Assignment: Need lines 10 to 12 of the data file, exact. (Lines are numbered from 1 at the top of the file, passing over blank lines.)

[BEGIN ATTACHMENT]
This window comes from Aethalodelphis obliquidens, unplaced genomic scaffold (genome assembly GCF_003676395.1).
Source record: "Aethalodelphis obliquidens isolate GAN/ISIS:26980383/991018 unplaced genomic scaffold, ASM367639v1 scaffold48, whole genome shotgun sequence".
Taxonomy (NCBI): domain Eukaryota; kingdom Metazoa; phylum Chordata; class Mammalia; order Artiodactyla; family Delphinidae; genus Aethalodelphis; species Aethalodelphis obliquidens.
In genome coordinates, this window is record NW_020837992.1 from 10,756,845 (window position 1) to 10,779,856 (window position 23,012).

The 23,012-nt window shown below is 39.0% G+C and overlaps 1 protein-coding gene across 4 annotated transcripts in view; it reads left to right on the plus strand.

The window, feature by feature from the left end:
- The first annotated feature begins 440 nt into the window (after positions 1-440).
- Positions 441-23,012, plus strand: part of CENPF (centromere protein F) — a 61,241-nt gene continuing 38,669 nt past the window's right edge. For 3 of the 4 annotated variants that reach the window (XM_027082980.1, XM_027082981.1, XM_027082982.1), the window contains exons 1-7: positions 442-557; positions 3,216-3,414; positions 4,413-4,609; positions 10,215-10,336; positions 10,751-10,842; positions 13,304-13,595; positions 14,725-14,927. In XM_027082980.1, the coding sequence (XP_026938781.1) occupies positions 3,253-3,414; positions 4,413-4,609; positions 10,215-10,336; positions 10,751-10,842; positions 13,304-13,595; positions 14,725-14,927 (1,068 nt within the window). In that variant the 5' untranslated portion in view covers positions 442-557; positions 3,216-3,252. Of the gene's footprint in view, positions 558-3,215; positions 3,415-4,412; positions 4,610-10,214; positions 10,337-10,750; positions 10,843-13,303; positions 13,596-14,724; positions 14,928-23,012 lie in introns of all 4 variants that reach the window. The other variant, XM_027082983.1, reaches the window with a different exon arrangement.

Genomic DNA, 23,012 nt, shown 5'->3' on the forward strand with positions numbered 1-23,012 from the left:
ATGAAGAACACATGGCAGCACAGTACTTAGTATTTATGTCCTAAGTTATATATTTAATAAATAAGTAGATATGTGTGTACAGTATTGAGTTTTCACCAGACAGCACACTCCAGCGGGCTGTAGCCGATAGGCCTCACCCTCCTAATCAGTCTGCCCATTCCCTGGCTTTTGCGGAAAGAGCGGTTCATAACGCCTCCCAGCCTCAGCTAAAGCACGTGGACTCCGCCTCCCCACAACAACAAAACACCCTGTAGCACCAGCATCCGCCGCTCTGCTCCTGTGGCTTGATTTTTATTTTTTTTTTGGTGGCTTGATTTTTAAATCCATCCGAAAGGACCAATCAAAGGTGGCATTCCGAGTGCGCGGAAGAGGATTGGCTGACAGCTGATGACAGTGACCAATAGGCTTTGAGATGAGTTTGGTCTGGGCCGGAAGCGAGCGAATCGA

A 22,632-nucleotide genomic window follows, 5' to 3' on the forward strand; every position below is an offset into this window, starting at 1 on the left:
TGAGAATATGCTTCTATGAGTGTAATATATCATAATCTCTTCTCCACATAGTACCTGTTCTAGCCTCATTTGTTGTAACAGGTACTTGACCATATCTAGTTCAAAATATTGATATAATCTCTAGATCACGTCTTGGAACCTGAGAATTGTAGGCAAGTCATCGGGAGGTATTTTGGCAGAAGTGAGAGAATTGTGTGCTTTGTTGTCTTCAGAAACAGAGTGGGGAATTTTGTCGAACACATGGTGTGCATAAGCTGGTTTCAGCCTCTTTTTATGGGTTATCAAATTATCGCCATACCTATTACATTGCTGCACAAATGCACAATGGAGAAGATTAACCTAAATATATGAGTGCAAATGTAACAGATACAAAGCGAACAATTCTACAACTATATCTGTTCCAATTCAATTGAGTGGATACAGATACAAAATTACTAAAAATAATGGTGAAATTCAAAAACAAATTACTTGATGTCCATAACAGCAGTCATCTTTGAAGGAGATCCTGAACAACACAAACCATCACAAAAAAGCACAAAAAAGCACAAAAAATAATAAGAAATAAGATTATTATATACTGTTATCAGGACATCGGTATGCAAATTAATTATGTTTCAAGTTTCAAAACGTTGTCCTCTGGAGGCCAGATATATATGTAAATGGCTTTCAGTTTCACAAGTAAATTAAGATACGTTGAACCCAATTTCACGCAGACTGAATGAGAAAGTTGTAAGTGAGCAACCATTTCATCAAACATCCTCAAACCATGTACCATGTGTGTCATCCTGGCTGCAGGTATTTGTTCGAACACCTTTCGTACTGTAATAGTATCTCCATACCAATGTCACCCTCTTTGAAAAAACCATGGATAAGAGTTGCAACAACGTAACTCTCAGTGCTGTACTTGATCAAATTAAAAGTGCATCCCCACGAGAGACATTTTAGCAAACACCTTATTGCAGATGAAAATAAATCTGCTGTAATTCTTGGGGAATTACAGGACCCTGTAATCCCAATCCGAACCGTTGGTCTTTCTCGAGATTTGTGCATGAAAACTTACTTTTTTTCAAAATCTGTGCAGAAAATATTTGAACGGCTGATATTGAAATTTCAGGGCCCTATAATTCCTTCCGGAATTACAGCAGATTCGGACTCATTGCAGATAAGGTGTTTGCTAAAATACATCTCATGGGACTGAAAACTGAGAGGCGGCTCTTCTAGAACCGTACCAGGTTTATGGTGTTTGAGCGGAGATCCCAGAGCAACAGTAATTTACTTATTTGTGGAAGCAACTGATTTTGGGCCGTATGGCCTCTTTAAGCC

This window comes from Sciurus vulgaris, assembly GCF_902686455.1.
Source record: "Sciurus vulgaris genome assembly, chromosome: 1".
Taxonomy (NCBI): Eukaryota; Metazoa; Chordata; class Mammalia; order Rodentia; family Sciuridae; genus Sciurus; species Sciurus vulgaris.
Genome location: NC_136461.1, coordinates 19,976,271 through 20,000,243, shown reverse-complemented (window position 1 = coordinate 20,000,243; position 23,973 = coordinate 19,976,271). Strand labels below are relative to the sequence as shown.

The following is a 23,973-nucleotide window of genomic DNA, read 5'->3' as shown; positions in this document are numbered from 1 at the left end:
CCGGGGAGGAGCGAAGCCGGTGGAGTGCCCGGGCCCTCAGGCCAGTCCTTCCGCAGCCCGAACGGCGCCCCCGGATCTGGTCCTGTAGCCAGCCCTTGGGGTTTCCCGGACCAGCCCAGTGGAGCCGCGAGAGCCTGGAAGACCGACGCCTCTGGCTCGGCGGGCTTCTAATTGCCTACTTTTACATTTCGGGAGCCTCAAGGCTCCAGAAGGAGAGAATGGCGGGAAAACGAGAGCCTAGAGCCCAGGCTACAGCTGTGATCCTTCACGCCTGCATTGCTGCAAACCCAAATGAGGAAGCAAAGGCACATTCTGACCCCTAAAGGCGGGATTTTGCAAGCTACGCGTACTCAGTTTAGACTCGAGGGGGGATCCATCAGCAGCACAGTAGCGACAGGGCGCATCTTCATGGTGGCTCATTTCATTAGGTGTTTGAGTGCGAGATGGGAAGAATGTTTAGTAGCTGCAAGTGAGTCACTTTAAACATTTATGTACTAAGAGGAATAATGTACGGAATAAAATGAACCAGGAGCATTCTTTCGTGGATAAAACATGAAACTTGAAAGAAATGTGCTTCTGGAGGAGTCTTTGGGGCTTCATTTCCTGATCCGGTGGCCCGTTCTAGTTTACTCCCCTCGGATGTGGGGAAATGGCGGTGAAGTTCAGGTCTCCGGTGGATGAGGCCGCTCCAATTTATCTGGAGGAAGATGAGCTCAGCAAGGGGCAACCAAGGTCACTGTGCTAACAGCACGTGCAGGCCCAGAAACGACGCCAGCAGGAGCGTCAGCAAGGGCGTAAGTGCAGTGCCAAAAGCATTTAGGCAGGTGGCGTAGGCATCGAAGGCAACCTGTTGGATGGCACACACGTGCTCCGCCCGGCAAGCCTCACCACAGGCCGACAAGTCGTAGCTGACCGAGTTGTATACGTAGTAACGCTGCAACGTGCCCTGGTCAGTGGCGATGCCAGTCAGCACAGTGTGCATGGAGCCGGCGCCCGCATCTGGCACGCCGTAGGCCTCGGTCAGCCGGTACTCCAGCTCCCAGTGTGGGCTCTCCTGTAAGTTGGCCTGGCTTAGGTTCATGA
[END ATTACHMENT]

ATGAAGAACACATGGCAGCACAGTACTTAGTATTTATGTCCTAAGTTATATATTTAATAAATAAGTAGATATGTGTGTACAGTATTGAGTTTTCACCAGACAGCACACTCCAGCGGGCTGTAGCCGATAGGCCTCACCCTCCTAATCAGTCTGCCCATTCCCTGGCTTTTGCGGAAAGAGCGGTTCATAACGCCTCCCAGCCTCAGCTAAAGCACGTGGACTCCGCCTCCCCACAACAACAAAACACCCTGTAGCACCAGCATCCGCCGCTCTGCTCCTGTGGCTTGATTTTTATTTTTTTTTTGGTGGCTTGATTTTTAAATCCATCCGAAAGGACCAATCAAAGGTGGCATTCCGAGTGCGCGGAAGAGGATTGGCTGACAGCTGATGACAGTGACCAATAGGCTTTGAGATGAGTTTGGTCTGGGCCGGAAGCGAGCGAATCGA

A 22,632-nucleotide genomic window follows, 5' to 3' on the forward strand; every position below is an offset into this window, starting at 1 on the left:
TGAGAATATGCTTCTATGAGTGTAATATATCATAATCTCTTCTCCACATAGTACCTGTTCTAGCCTCATTTGTTGTAACAGGTACTTGACCATATCTAGTTCAAAATATTGATATAATCTCTAGATCACGTCTTGGAACCTGAGAATTGTAGGCAAGTCATCGGGAGGTATTTTGGCAGAAGTGAGAGAATTGTGTGCTTTGTTGTCTTCAGAAACAGAGTGGGGAATTTTGTCGAACACATGGTGTGCATAAGCTGGTTTCAGCCTCTTTTTATGGGTTATCAAATTATCGCCATACCTATTACATTGCTGCACAAATGCACAATGGAGAAGATTAACCTAAATATATGAGTGCAAATGTAACAGATACAAAGCGAACAATTCTACAACTATATCTGTTCCAATTCAATTGAGTGGATACAGATACAAAATTACTAAAAATAATGGTGAAATTCAAAAACAAATTACTTGATGTCCATAACAGCAGTCATCTTTGAAGGAGATCCTGAACAACACAAACCATCACAAAAAAGCACAAAAAAGCACAAAAAATAATAAGAAATAAGATTATTATATACTGTTATCAGGACATCGGTATGCAAATTAATTATGTTTCAAGTTTCAAAACGTTGTCCTCTGGAGGCCAGATATATATGTAAATGGCTTTCAGTTTCACAAGTAAATTAAGATACGTTGAACCCAATTTCACGCAGACTGAATGAGAAAGTTGTAAGTGAGCAACCATTTCATCAAACATCCTCAAACCATGTACCATGTGTGTCATCCTGGCTGCAGGTATTTGTTCGAACACCTTTCGTACTGTAATAGTATCTCCATACCAATGTCACCCTCTTTGAAAAAACCATGGATAAGAGTTGCAACAACGTAACTCTCAGTGCTGTACTTGATCAAATTAAAAGTGCATCCCCACGAGAGACATTTTAGCAAACACCTTATTGCAGATGAAAATAAATCTGCTGTAATTCTTGGGGAATTACAGGACCCTGTAATCCCAATCCGAACCGTTGGTCTTTCTCGAGATTTGTGCATGAAAACTTACTTTTTTTCAAAATCTGTGCAGAAAATATTTGAACGGCTGATATTGAAATTTCAGGGCCCTATAATTCCTTCCGGAATTACAGCAGATTCGGACTCATTGCAGATAAGGTGTTTGCTAAAATACATCTCATGGGACTGAAAACTGAGAGGCGGCTCTTCTAGAACCGTACCAGGTTTATGGTGTTTGAGCGGAGATCCCAGAGCAACAGTAATTTACTTATTTGTGGAAGCAACTGATTTTGGGCCGTATGGCCTCTTTAAGCC